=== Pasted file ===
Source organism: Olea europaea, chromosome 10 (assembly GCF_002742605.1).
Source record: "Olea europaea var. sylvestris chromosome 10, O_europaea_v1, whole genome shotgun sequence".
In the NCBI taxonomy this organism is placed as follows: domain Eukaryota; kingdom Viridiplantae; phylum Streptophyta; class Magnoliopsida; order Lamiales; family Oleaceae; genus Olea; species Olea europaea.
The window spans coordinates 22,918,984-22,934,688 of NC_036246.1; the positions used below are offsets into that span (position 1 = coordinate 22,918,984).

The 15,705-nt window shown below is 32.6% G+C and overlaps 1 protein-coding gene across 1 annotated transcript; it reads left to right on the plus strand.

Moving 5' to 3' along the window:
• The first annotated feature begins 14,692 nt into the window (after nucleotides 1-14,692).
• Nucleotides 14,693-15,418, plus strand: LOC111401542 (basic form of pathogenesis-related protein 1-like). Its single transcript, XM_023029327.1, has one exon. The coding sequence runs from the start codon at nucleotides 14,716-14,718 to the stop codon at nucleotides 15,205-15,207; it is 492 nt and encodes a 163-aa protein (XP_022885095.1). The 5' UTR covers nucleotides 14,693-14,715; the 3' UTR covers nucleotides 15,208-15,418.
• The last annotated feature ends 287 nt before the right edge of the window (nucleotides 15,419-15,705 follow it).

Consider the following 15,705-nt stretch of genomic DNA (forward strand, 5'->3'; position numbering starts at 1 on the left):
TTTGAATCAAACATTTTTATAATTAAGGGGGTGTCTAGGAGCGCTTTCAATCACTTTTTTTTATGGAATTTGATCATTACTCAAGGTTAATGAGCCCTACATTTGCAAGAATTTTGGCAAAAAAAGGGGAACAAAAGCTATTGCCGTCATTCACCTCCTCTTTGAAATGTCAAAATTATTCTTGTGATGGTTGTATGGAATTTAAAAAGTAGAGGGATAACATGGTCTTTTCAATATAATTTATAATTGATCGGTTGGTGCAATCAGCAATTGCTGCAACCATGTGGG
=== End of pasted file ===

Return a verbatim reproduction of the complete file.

Source organism: Olea europaea, chromosome 10 (assembly GCF_002742605.1).
Source record: "Olea europaea var. sylvestris chromosome 10, O_europaea_v1, whole genome shotgun sequence".
In the NCBI taxonomy this organism is placed as follows: domain Eukaryota; kingdom Viridiplantae; phylum Streptophyta; class Magnoliopsida; order Lamiales; family Oleaceae; genus Olea; species Olea europaea.
The window spans coordinates 22,918,984-22,934,688 of NC_036246.1; the positions used below are offsets into that span (position 1 = coordinate 22,918,984).

The 15,705-nt window shown below is 32.6% G+C and overlaps 1 protein-coding gene across 1 annotated transcript; it reads left to right on the plus strand.

Moving 5' to 3' along the window:
• The first annotated feature begins 14,692 nt into the window (after nucleotides 1-14,692).
• Nucleotides 14,693-15,418, plus strand: LOC111401542 (basic form of pathogenesis-related protein 1-like). Its single transcript, XM_023029327.1, has one exon. The coding sequence runs from the start codon at nucleotides 14,716-14,718 to the stop codon at nucleotides 15,205-15,207; it is 492 nt and encodes a 163-aa protein (XP_022885095.1). The 5' UTR covers nucleotides 14,693-14,715; the 3' UTR covers nucleotides 15,208-15,418.
• The last annotated feature ends 287 nt before the right edge of the window (nucleotides 15,419-15,705 follow it).

Consider the following 15,705-nt stretch of genomic DNA (forward strand, 5'->3'; position numbering starts at 1 on the left):
TTTGAATCAAACATTTTTATAATTAAGGGGGTGTCTAGGAGCGCTTTCAATCACTTTTTTTTATGGAATTTGATCATTACTCAAGGTTAATGAGCCCTACATTTGCAAGAATTTTGGCAAAAAAAGGGGAACAAAAGCTATTGCCGTCATTCACCTCCTCTTTGAAATGTCAAAATTATTCTTGTGATGGTTGTATGGAATTTAAAAAGTAGAGGGATAACATGGTCTTTTCAATATAATTTATAATTGATCGGTTGGTGCAATCAGCAATTGCTGCAACCATGTGGG